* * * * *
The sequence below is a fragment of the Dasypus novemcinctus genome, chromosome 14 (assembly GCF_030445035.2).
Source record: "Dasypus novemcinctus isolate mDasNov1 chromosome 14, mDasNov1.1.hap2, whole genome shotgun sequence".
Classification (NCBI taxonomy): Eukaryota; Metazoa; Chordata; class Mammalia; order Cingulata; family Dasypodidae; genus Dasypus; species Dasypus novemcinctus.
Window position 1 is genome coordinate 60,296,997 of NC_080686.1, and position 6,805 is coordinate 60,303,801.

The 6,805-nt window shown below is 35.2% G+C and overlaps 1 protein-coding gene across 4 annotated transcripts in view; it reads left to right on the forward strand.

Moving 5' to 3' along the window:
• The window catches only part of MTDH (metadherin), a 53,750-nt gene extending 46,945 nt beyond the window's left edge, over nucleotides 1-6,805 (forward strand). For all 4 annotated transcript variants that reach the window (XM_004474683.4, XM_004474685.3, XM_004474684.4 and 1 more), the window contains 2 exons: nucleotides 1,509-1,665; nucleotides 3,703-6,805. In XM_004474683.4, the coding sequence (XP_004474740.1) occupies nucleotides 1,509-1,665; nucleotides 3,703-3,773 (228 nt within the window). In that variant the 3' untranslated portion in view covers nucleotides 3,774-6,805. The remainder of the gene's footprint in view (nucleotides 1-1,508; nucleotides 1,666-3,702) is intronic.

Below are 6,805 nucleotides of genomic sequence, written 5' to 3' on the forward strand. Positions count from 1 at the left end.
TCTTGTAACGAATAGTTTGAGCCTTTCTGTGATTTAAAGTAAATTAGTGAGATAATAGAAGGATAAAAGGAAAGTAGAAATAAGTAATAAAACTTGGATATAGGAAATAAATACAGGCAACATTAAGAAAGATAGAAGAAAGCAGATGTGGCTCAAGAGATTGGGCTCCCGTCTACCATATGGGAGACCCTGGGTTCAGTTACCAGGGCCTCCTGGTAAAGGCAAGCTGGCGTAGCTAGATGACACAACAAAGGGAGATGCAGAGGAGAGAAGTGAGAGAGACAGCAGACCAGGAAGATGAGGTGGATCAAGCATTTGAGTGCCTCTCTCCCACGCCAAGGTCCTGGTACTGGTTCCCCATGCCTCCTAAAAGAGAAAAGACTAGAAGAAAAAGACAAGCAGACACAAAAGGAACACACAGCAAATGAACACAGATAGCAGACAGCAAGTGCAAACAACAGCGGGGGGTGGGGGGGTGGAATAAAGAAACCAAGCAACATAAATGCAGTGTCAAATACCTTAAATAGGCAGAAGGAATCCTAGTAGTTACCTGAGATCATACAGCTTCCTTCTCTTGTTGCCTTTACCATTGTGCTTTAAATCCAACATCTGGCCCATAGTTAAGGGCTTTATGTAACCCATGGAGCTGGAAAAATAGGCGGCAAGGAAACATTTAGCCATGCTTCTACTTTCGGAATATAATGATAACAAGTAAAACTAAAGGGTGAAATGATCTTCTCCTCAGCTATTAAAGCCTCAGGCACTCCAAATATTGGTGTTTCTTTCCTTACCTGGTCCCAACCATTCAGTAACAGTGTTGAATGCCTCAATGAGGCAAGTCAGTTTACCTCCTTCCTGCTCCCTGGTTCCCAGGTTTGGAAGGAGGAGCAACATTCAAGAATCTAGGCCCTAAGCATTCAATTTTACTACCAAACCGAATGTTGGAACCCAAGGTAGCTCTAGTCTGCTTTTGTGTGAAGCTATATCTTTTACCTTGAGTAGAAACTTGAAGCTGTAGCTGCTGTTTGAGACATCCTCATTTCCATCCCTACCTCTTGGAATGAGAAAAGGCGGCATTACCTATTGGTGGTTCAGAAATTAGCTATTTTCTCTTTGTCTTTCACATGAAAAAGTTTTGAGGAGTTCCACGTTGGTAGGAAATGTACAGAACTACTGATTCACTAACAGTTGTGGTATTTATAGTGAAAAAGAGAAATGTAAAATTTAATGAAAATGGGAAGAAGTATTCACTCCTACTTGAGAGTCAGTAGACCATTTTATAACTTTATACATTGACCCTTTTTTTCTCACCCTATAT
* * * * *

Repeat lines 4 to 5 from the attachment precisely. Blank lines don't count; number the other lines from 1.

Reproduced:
Window position 1 is genome coordinate 60,296,997 of NC_080686.1, and position 6,805 is coordinate 60,303,801.

The 6,805-nt window shown below is 35.2% G+C and overlaps 1 protein-coding gene across 4 annotated transcripts in view; it reads left to right on the forward strand.